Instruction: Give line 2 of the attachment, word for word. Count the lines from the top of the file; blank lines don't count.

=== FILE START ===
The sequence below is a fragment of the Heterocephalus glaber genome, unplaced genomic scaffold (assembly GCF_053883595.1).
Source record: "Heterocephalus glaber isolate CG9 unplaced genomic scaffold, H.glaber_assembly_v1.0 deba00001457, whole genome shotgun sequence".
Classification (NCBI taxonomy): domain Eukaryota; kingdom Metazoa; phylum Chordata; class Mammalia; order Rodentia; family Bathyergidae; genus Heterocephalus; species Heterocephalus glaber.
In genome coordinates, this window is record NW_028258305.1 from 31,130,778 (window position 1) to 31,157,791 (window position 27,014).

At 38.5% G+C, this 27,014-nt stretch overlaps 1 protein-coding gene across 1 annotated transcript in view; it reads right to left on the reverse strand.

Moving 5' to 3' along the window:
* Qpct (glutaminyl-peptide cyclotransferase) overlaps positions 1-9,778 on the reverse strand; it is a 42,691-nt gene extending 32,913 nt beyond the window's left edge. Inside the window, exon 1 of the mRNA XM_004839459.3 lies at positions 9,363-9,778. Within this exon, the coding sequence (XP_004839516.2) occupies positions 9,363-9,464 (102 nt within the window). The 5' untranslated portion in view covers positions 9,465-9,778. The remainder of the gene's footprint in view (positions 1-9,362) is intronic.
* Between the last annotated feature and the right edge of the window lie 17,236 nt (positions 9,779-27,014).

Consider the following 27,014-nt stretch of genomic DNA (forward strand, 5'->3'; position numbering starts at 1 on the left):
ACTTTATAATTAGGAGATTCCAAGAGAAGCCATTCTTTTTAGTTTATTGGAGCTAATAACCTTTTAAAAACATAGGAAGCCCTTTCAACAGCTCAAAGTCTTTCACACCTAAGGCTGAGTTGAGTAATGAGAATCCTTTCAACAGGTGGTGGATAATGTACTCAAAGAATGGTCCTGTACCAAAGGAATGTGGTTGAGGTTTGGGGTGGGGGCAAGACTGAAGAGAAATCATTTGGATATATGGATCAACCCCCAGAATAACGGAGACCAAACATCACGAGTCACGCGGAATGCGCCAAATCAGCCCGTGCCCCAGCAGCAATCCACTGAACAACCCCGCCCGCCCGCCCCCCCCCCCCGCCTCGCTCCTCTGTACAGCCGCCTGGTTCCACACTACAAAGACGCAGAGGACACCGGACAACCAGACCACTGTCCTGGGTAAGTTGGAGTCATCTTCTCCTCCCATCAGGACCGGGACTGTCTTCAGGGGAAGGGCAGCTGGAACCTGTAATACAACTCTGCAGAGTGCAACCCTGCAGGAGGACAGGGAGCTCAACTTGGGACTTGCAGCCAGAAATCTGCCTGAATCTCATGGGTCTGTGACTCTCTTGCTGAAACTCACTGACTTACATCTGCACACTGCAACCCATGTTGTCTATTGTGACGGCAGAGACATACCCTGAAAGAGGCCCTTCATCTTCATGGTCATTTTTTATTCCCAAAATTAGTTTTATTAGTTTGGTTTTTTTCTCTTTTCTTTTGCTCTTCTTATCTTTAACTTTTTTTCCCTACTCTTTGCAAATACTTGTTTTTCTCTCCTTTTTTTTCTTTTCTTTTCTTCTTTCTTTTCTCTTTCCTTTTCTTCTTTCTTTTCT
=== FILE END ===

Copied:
Source record: "Heterocephalus glaber isolate CG9 unplaced genomic scaffold, H.glaber_assembly_v1.0 deba00001457, whole genome shotgun sequence".